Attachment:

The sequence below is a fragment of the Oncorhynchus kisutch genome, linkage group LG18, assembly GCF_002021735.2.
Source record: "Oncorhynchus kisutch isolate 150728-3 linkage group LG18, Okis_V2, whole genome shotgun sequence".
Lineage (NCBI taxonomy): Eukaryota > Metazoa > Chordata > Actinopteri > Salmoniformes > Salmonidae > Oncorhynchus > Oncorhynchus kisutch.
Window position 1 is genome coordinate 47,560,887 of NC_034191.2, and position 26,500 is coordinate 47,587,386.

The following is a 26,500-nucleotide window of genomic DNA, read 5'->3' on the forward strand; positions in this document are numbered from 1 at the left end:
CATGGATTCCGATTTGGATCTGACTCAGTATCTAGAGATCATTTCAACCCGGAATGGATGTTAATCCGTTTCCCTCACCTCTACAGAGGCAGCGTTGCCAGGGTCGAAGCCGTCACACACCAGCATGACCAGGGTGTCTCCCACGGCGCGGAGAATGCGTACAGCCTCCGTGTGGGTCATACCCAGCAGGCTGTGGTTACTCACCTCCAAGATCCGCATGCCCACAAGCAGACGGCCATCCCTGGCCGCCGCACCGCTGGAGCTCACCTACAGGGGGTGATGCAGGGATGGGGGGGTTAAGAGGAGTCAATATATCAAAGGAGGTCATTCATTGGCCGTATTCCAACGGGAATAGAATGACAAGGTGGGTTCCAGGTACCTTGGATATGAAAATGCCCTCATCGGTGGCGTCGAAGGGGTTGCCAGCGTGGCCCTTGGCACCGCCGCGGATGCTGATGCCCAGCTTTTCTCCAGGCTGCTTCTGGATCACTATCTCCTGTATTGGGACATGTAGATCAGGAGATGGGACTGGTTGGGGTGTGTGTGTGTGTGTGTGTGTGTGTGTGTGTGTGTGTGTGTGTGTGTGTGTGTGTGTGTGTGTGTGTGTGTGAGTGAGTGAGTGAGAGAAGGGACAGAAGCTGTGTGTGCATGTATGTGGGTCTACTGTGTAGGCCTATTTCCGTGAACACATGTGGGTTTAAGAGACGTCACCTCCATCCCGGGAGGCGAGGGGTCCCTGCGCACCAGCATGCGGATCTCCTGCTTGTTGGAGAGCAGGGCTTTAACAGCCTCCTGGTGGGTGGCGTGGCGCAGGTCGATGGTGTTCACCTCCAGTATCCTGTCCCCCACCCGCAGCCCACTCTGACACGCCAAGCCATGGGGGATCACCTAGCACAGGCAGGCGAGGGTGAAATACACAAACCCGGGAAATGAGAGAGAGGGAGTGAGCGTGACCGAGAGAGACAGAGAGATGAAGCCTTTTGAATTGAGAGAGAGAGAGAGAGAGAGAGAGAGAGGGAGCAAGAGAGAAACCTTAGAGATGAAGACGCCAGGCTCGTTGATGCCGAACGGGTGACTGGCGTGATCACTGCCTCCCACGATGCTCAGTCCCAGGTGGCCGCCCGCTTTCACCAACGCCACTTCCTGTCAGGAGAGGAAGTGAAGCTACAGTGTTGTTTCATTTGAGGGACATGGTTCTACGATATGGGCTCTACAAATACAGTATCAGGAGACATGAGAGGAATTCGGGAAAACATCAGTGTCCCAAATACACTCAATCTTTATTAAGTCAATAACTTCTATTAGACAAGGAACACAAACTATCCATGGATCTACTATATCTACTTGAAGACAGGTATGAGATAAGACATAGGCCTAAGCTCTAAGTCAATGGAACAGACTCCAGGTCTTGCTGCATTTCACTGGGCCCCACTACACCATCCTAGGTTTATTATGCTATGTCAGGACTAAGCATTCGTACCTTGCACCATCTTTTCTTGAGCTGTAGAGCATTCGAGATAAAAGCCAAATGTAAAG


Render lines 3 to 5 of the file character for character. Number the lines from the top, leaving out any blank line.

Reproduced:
Lineage (NCBI taxonomy): Eukaryota > Metazoa > Chordata > Actinopteri > Salmoniformes > Salmonidae > Oncorhynchus > Oncorhynchus kisutch.
Window position 1 is genome coordinate 47,560,887 of NC_034191.2, and position 26,500 is coordinate 47,587,386.

The following is a 26,500-nucleotide window of genomic DNA, read 5'->3' on the forward strand; positions in this document are numbered from 1 at the left end: